Much has changed over the past year or so in the world’s aircraft fleets.
As the Covid-19 pandemic hit, many airlines were forced to ground aircraft, and many decided to retire parts of their fleets, or even individual aircraft types.
Today the air travel world is still restricted, but starting to emerge from its slumber. Airlines are putting together new schedules and introducing new routes.
In the case of British Airways, Covid left a lot of their fleet parked up for long periods. Types like the Airbus A321 have not been flown for a long time, with some A319s and A320s being retired.
The airline also famously brought forward the complete retirement of its Boeing 747-400 fleet in 2020.
However, British Airways has also been adding new aircraft. Modern types like the Airbus A320neo, A350-900 and 787-10 are now a part of the fleet to look out for.
Here’s a look at the current British Airways fleet:
Short and Medium Haul
At present around half of the airline’s Airbus A319, A320 and A321 fleets are in service, with the remainder parked up. A number of older airframes have also been withdrawn from use or scrapped over the past year (particularly A319s).
The entire A321ceo fleet is currently parked up, however the new A321neo fleet is active. All of the A320neo fleet is also active.
The Boeing 747 fleet has completely gone now, retired in 2020 to storage and scrapping locations.
Of the remaining long-haul fleet, it is comprised of the Airbus A350-1000, Boeing 777-200ER/300ER and 787-8/9/10. At the time of writing around 15 of the 777-200ER fleet was parked, with all but one of the -300ERs active.
All of the modern A350 and 787 fleet are active, and taking a primarly role in long-haul services for British Airways.
The Airbus A380 superjumbo fleet is also parked up, but has been regularly ferrying between storage in Spain and maintenance at London Heathrow to keep them in top condition. While the capacity of the airliner is excessive for current demand, the airline has indicated that the type will return to service in the future.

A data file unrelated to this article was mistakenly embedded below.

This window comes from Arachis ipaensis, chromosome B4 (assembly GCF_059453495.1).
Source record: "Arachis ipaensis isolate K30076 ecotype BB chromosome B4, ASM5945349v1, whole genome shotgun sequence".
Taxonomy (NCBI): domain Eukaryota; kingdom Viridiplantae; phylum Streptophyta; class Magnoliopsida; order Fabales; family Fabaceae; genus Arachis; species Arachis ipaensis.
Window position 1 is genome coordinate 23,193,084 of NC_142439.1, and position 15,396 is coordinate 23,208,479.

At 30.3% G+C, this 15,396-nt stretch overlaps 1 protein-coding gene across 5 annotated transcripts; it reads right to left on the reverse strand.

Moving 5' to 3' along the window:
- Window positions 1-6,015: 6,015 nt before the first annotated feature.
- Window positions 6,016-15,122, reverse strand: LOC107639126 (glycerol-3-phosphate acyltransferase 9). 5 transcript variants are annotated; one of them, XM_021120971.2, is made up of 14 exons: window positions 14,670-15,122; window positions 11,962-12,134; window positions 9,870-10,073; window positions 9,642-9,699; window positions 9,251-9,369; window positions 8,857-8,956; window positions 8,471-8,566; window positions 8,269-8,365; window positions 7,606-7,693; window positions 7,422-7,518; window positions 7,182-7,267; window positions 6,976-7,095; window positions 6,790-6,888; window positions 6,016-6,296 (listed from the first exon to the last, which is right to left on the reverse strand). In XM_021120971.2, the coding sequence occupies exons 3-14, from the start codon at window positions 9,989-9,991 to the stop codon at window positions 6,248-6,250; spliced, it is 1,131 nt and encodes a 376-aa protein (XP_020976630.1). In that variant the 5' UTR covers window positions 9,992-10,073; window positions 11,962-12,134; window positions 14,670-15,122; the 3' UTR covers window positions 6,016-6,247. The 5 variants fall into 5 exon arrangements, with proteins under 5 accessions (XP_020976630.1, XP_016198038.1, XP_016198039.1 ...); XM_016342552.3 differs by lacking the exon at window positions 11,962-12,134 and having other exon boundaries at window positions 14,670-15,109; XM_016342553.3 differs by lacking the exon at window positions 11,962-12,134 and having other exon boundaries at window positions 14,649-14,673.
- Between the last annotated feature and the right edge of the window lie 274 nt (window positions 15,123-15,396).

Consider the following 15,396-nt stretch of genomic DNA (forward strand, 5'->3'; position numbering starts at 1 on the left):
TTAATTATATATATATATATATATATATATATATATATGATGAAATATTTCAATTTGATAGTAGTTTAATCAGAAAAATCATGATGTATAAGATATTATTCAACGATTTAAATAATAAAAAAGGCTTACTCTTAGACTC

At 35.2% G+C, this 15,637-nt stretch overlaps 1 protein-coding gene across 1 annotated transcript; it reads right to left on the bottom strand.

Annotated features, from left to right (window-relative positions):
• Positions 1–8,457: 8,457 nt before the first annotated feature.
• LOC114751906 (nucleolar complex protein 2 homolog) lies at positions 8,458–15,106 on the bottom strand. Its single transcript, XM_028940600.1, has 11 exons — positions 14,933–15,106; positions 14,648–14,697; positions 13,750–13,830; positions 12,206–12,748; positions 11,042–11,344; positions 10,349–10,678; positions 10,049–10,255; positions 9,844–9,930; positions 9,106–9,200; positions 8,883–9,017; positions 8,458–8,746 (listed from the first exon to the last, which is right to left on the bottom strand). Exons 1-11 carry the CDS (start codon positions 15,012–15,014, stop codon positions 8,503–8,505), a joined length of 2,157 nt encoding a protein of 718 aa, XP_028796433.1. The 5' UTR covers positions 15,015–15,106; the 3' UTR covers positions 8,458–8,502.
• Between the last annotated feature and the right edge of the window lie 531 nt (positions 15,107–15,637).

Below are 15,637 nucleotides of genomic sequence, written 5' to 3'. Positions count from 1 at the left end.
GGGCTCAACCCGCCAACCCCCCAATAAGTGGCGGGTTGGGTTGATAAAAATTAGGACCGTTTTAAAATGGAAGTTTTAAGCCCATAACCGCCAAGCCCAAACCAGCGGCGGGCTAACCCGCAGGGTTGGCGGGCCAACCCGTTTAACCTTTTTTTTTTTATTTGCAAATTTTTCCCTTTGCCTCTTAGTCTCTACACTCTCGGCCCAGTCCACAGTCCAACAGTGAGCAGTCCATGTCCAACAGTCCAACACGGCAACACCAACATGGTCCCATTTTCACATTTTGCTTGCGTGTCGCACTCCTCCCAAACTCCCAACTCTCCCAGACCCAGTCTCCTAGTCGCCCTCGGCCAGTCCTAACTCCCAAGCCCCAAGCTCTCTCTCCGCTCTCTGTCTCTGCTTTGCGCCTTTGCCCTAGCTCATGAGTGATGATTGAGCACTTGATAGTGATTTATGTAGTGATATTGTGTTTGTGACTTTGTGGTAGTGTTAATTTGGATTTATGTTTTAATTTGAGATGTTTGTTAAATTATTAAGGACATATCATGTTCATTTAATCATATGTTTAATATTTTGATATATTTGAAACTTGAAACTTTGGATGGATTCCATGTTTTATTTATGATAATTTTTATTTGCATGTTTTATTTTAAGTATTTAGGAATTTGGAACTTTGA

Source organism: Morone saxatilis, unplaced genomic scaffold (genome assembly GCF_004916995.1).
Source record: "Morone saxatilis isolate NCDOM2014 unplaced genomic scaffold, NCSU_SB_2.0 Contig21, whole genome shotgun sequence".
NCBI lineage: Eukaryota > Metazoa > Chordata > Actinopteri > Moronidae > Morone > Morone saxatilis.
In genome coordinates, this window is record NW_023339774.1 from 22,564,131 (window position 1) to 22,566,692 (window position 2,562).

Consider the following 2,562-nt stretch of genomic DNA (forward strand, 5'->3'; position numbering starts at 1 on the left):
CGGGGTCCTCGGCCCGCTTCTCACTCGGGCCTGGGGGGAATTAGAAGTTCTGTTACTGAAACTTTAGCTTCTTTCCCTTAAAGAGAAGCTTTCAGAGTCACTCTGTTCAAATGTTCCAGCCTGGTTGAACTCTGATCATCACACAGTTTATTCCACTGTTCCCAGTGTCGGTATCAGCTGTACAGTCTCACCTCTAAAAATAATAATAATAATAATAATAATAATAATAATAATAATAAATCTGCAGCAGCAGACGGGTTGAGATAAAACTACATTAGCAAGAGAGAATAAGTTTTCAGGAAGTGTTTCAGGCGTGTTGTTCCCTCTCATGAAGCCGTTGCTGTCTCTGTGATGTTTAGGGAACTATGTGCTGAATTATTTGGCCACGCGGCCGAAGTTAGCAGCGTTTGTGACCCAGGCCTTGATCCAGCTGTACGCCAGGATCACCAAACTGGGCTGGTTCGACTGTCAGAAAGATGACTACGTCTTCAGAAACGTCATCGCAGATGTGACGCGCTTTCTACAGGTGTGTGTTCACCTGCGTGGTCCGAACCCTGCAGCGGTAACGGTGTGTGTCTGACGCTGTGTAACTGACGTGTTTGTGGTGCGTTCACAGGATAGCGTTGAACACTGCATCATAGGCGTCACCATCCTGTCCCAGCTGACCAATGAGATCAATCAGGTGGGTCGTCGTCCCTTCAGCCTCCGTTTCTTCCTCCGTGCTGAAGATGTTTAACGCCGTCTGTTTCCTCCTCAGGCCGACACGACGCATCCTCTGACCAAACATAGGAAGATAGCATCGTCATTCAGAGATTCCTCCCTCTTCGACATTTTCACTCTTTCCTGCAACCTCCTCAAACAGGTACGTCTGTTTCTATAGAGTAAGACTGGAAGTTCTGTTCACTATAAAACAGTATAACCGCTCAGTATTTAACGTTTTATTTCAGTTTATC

The regional fleet operated by the BA CityFlyer subsidiary, based at London City airport, has endured some changes.
The smaller Embraer 170s were sold on earlier this year, and the last remaining Airbus A318 used on the former London City-New York route has also left the fleet.
This leaves a fleet of 23 Embraer 190 jets, of which around half are parked up. Four additional examples were, however, added in 2020, and the airline is seeking to supplement its income with many leisure routes from regional airports while business demand out of London City is still low.
BA’s Future Fleet
Again, at the time of writing it is hoped that the Airbus A380 fleet will return to service on key high capacity routes in the future. Also, as demand rises many of the parked aircraft will be brought back on line.
British Airways has more Airbus A320neo and A321neo aircraft on order, as well as more Airbus A350-1000 and Boeing 787-9 and -10. These are likely to replace older aircraft in the fleet (A320ceo family and 777-200ERs respectively), rather than to expand the fleet, given the current decline in demand.
British Airways’ owners IAG has also ordered 18 Boeing 777-9 (777X) aircraft, which will join the airline’s fleet from 2024.
Whether we will see additional orders will have to be seen.